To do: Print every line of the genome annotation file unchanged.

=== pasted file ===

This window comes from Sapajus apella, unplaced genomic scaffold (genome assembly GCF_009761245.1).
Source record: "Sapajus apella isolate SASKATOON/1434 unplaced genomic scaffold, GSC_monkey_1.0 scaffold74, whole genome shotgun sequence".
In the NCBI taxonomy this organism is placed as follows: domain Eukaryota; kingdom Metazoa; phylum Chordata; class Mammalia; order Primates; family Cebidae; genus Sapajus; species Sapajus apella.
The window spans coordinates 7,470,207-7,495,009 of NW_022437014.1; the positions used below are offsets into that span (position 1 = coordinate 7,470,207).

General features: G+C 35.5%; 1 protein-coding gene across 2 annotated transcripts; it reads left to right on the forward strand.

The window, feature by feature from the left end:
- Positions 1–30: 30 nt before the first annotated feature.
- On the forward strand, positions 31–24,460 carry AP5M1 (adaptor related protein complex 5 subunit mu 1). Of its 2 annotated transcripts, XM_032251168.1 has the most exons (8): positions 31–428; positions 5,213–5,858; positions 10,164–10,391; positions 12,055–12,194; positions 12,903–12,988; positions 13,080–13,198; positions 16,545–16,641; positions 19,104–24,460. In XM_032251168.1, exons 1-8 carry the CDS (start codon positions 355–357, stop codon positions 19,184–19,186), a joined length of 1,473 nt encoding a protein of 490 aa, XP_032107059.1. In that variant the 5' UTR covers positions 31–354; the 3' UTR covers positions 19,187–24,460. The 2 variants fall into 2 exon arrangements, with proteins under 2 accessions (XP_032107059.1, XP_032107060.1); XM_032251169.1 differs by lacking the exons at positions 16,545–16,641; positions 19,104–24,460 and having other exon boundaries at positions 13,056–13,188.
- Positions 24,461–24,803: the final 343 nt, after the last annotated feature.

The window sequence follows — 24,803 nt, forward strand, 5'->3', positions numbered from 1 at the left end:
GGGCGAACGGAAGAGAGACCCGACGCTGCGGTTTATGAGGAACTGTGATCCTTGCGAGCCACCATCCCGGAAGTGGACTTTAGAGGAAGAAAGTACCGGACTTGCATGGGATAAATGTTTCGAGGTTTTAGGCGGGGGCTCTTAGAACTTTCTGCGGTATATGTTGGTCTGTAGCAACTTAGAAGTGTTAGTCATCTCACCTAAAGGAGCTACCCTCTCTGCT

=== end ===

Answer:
This window comes from Sapajus apella, unplaced genomic scaffold (genome assembly GCF_009761245.1).
Source record: "Sapajus apella isolate SASKATOON/1434 unplaced genomic scaffold, GSC_monkey_1.0 scaffold74, whole genome shotgun sequence".
In the NCBI taxonomy this organism is placed as follows: domain Eukaryota; kingdom Metazoa; phylum Chordata; class Mammalia; order Primates; family Cebidae; genus Sapajus; species Sapajus apella.
The window spans coordinates 7,470,207-7,495,009 of NW_022437014.1; the positions used below are offsets into that span (position 1 = coordinate 7,470,207).

General features: G+C 35.5%; 1 protein-coding gene across 2 annotated transcripts; it reads left to right on the forward strand.

The window, feature by feature from the left end:
- Positions 1–30: 30 nt before the first annotated feature.
- On the forward strand, positions 31–24,460 carry AP5M1 (adaptor related protein complex 5 subunit mu 1). Of its 2 annotated transcripts, XM_032251168.1 has the most exons (8): positions 31–428; positions 5,213–5,858; positions 10,164–10,391; positions 12,055–12,194; positions 12,903–12,988; positions 13,080–13,198; positions 16,545–16,641; positions 19,104–24,460. In XM_032251168.1, exons 1-8 carry the CDS (start codon positions 355–357, stop codon positions 19,184–19,186), a joined length of 1,473 nt encoding a protein of 490 aa, XP_032107059.1. In that variant the 5' UTR covers positions 31–354; the 3' UTR covers positions 19,187–24,460. The 2 variants fall into 2 exon arrangements, with proteins under 2 accessions (XP_032107059.1, XP_032107060.1); XM_032251169.1 differs by lacking the exons at positions 16,545–16,641; positions 19,104–24,460 and having other exon boundaries at positions 13,056–13,188.
- Positions 24,461–24,803: the final 343 nt, after the last annotated feature.

The window sequence follows — 24,803 nt, forward strand, 5'->3', positions numbered from 1 at the left end:
GGGCGAACGGAAGAGAGACCCGACGCTGCGGTTTATGAGGAACTGTGATCCTTGCGAGCCACCATCCCGGAAGTGGACTTTAGAGGAAGAAAGTACCGGACTTGCATGGGATAAATGTTTCGAGGTTTTAGGCGGGGGCTCTTAGAACTTTCTGCGGTATATGTTGGTCTGTAGCAACTTAGAAGTGTTAGTCATCTCACCTAAAGGAGCTACCCTCTCTGCT